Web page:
The inescapable conclusion we must draw....is is that if worshipping and romanticising girl-children, if photographing or drawing their nude bodies are taken per se to illustrate some kind of perversion, then it is the mass-perversion of a mass-culture. If Poe, and Kilvert, and Dodgson and all the other child-worshippers seem imbued with what we call 'paedophilia', it is because to our eyes, their age was imbued with it, soaked through with it. When a modern critic looks at Millais' portrait of his daughter 'Cherry Ripe', and sees not simply a small girl holding a piece of fruit, but 'a sexual metaphor...curvacious adult female forms in the child's billowing dress...female genitalia beneath pubic hair in the child's hands below black wristlets, pressed palm to palm between her thighs,' the issue is not the sexual inclination of either the painter or the critic, it is one of social perception. It would be crass and entirely inappropriate to assess Millais' sexuality on this basis, and it has been crass and inappropriate for biography to do so with Dodgson. Lewis Carroll was not a lonely deviant...the objects of his intense sexual desire were women, full-blooded, 'tall and lithe'. His one testament of passion is of erotic physical consummation with a mature and powerful woman. In his most private writings, he identified himself with the sin of David, which was not masturbation, or unruly fantasy, but adultery. David's Psalm of keening repentance, 'make me a clean heart oh God', was Dodgson's most frequently-invoked prayer... He was a man who tried to reconcile orthodoxy and radicalism in a single philosophy and succeeded only in being contradictory, disingenuous and unfulfilled. He effected a half-rebellion against the life he had been born into, but could not, or would not complete a severance that his own beliefs ought to have made inevitable. His sexual and emotional life was the arena for a continuing struggle between his own promptings and his desire for social acceptance. He was perhaps before anything else, a man who adored and relished every aspect of femaleness, who responded sensually and emotionally to female company, and who required the comfort and stimulus this gave him, to provide meaning in his life. His instincts were towards being a lover of the opposite sex, in the full and generous meaning of the word, and it can be argued that it was the most powerful motivating force in his life. His literature, his religion, his sin, his redemption, and the eventual achievement of inner peace, were all fed by this drive towards the possession and adoration of the condition of femaleness. In another age, with another social background, this passion might have manifested exclusively as hedonism or sexual licence. But the nature of his ambiguous rebellion, dictated that instead it should refract into a disconnected rainbow of expressions, from at one extreme a kind of promiscuous greed for the female - her image, her love, her physical proximity, and at the other, the gagging cutesiness of the Victorian child-religion.... His brief and mysterious period of turmoil during the 1860s, and the passionate love poetry he produced, mark the transition point in his life, from youthful optimism, creativity, ambition and drive, to the strange, rudderless unproductive middle age of sentimental piety and the worship of the child. It was a momentous, intensely experienced erotically-charged event that has never yet been recorded in any biography - because it does not fit the image of 'Carroll'. His religious problems have been explained as a fear of preaching, or as a result solely of his growing religious doubts, his prayers as over-conscientiousness or a sudden deluge of self-abuse, his poetry as largely irrelevant. The fact that they all happened within one brief period of his life, and all combine to tell the same story, has gone unnoticed amongst the mythology. It is - with only slight exaggeration - as if Wilde's biography had been created and maintained without reference to Reading gaol. But when the story of his religious difficulties, his work, his private prayers, are re-integrated into the chronology of Dodgson's life, some things become immediately visible. The kernel of this crisis was sexual, an affair of the heart. Collingwood's cryptic admission of the autobiography underlying Dodgson's love verse, his description of the 'shadow of disappointment' that lay so long over his life, seem to put this much beyond doubt. A love affair with a tall lithe creature he thought of as 'the star of perfect womanhood'. For Cohen and other biographers, his one experience of love is universally judged to have been an unconsummated longing for a little girl, even though this view requires a wholesale rejection of Dodgson's own image of his own experience, in his private diary, and in his work. They have looked no further than the myth, devoid as it is of any evidential support, and have been content to leave crucial questions unanswered. But these questions need to be addressed. What or who was at the heart of this guilty love affair? Why are the portions of his diary that must have dealt with it now missing? What are the implications on our view of his life and work of restoring this 'lost' experience into his biography?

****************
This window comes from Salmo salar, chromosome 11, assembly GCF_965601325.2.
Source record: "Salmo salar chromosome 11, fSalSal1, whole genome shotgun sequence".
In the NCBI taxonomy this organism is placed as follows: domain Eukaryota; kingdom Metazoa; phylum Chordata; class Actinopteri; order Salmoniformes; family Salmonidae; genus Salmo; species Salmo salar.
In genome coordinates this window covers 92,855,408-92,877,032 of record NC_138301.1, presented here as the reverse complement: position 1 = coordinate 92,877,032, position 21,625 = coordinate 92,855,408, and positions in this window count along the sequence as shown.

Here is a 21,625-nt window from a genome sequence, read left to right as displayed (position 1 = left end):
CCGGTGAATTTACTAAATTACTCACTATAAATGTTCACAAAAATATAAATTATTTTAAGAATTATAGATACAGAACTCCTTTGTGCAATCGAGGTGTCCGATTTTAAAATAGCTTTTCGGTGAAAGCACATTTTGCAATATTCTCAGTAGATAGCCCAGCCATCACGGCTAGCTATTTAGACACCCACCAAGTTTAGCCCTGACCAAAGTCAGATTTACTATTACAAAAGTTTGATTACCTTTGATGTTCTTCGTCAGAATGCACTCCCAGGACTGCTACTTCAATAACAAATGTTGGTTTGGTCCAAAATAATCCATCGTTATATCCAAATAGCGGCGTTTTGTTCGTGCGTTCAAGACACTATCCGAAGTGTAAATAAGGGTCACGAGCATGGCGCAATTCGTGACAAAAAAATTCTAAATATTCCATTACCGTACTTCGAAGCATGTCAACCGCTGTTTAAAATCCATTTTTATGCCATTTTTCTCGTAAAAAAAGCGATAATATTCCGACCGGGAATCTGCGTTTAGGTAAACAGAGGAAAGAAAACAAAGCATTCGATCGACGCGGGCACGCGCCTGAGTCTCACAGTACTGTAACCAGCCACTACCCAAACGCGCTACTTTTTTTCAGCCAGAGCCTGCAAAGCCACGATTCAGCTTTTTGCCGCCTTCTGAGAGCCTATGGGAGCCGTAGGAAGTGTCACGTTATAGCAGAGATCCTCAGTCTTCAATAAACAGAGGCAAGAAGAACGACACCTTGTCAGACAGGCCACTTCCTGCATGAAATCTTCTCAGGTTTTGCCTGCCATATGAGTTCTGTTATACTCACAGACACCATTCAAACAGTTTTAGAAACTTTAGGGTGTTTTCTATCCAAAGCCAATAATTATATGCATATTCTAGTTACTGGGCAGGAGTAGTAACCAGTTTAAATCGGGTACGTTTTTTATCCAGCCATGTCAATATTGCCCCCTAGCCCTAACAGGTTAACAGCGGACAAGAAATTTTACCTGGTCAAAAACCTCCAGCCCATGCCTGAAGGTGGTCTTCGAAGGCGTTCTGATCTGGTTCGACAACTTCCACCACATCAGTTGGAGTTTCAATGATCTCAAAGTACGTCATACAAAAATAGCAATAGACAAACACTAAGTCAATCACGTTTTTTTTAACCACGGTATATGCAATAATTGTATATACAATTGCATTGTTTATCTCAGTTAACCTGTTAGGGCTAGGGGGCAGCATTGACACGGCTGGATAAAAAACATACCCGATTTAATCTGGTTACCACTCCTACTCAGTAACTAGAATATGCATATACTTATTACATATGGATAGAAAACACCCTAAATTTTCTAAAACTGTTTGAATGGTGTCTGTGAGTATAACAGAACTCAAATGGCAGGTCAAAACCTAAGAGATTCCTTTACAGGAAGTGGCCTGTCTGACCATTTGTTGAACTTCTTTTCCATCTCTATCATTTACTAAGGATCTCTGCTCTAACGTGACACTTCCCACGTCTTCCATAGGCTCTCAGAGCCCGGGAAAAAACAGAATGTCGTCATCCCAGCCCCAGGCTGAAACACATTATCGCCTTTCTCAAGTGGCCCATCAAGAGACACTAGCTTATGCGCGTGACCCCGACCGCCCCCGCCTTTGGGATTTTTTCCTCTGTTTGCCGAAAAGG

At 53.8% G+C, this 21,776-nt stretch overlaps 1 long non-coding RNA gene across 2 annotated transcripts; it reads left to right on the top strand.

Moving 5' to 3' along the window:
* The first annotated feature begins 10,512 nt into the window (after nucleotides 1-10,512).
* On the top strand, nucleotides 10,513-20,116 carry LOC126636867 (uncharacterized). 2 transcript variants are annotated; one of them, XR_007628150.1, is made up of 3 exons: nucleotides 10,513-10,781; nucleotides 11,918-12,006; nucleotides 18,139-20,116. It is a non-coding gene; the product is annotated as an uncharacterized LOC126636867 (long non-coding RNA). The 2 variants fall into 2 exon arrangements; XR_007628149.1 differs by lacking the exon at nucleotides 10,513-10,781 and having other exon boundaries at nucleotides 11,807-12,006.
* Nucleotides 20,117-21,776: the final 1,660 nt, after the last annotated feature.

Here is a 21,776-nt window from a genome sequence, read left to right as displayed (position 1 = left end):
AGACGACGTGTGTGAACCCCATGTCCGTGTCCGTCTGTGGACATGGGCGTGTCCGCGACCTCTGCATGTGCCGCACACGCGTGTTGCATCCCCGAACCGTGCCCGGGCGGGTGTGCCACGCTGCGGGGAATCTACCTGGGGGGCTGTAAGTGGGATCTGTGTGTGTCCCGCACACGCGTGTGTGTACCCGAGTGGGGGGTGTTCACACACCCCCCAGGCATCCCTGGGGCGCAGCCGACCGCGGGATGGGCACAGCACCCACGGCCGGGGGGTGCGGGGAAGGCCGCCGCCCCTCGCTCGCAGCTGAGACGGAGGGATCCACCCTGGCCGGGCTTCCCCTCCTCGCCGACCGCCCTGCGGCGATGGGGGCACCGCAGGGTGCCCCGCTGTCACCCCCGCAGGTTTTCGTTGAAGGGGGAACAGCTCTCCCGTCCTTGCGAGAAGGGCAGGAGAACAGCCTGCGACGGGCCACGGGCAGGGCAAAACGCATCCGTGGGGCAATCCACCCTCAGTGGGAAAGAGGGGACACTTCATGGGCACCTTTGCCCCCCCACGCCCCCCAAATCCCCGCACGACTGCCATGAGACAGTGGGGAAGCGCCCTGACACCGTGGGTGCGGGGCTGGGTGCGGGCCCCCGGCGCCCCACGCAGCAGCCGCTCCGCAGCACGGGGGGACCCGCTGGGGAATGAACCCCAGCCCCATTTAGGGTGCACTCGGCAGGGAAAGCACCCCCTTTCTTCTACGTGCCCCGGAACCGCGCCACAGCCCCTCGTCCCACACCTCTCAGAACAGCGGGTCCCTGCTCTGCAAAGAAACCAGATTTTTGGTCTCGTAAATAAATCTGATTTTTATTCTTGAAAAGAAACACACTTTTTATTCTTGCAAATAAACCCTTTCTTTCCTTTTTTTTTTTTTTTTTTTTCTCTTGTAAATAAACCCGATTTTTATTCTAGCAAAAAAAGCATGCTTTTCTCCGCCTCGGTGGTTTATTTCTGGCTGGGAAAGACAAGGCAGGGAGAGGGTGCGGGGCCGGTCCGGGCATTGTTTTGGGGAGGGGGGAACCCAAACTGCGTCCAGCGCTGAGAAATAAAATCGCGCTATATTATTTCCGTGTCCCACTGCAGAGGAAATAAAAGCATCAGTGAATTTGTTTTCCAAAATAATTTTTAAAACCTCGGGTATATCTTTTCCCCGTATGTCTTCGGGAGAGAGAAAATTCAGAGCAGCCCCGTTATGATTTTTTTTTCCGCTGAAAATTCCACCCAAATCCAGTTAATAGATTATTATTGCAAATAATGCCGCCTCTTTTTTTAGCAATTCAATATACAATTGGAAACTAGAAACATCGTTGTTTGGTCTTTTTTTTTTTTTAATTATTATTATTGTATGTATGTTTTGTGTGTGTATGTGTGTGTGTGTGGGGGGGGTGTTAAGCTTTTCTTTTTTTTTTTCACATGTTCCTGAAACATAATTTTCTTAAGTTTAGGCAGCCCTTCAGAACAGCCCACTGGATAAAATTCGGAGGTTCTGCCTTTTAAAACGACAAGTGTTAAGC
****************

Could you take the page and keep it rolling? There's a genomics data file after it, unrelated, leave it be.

The remainder of this book will be about trying to discover some possible answers for these and other questions
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Descripción Peter Owen Ltd, 2009. Paperback. Estado de conservación: New. Nº de ref. de la librería SONG0720613183
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Descripción Peter Owen Publishers, 2009. Paperback. Estado de conservación: New. Nº de ref. de la librería P110720613183
Descripción Peter Owen Publishers, 2009. Paperback. Estado de conservación: New. book. Nº de ref. de la librería 0720613183
Descripción Peter Owen Publishers, 2009. Paperback. Estado de conservación: New. book. Nº de ref. de la librería 720613183